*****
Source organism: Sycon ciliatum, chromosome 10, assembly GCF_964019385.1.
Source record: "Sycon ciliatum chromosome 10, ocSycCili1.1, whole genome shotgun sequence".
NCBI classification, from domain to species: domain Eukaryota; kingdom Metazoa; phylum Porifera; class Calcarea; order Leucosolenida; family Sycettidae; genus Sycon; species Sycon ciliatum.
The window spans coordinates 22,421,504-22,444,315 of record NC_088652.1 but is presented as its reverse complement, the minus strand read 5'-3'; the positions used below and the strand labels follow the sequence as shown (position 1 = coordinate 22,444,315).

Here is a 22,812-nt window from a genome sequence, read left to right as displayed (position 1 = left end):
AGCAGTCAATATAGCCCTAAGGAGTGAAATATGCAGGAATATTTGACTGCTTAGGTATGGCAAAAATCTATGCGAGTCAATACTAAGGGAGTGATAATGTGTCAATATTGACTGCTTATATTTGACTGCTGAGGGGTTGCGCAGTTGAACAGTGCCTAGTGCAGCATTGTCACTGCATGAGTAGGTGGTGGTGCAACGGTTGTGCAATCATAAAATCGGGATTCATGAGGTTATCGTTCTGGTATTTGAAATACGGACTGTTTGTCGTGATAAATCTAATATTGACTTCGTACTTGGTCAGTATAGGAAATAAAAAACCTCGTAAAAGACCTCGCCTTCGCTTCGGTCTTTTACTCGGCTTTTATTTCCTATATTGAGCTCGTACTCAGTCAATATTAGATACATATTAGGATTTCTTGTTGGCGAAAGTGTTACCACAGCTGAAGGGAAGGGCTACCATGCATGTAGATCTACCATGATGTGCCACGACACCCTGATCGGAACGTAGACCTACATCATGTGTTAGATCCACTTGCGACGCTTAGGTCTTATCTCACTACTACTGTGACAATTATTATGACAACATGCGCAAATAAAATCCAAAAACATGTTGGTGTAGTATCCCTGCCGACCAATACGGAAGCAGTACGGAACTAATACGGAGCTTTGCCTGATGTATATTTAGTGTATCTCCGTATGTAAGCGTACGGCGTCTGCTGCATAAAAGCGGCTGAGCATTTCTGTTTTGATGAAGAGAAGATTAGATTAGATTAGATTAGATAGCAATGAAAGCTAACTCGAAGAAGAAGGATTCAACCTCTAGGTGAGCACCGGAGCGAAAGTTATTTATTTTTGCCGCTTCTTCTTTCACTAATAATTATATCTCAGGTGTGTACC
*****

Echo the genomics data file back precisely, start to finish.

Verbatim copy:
Source organism: Sycon ciliatum, chromosome 10, assembly GCF_964019385.1.
Source record: "Sycon ciliatum chromosome 10, ocSycCili1.1, whole genome shotgun sequence".
NCBI classification, from domain to species: domain Eukaryota; kingdom Metazoa; phylum Porifera; class Calcarea; order Leucosolenida; family Sycettidae; genus Sycon; species Sycon ciliatum.
The window spans coordinates 22,421,504-22,444,315 of record NC_088652.1 but is presented as its reverse complement, the minus strand read 5'-3'; the positions used below and the strand labels follow the sequence as shown (position 1 = coordinate 22,444,315).

Here is a 22,812-nt window from a genome sequence, read left to right as displayed (position 1 = left end):
AGCAGTCAATATAGCCCTAAGGAGTGAAATATGCAGGAATATTTGACTGCTTAGGTATGGCAAAAATCTATGCGAGTCAATACTAAGGGAGTGATAATGTGTCAATATTGACTGCTTATATTTGACTGCTGAGGGGTTGCGCAGTTGAACAGTGCCTAGTGCAGCATTGTCACTGCATGAGTAGGTGGTGGTGCAACGGTTGTGCAATCATAAAATCGGGATTCATGAGGTTATCGTTCTGGTATTTGAAATACGGACTGTTTGTCGTGATAAATCTAATATTGACTTCGTACTTGGTCAGTATAGGAAATAAAAAACCTCGTAAAAGACCTCGCCTTCGCTTCGGTCTTTTACTCGGCTTTTATTTCCTATATTGAGCTCGTACTCAGTCAATATTAGATACATATTAGGATTTCTTGTTGGCGAAAGTGTTACCACAGCTGAAGGGAAGGGCTACCATGCATGTAGATCTACCATGATGTGCCACGACACCCTGATCGGAACGTAGACCTACATCATGTGTTAGATCCACTTGCGACGCTTAGGTCTTATCTCACTACTACTGTGACAATTATTATGACAACATGCGCAAATAAAATCCAAAAACATGTTGGTGTAGTATCCCTGCCGACCAATACGGAAGCAGTACGGAACTAATACGGAGCTTTGCCTGATGTATATTTAGTGTATCTCCGTATGTAAGCGTACGGCGTCTGCTGCATAAAAGCGGCTGAGCATTTCTGTTTTGATGAAGAGAAGATTAGATTAGATTAGATTAGATAGCAATGAAAGCTAACTCGAAGAAGAAGGATTCAACCTCTAGGTGAGCACCGGAGCGAAAGTTATTTATTTTTGCCGCTTCTTCTTTCACTAATAATTATATCTCAGGTGTGTACC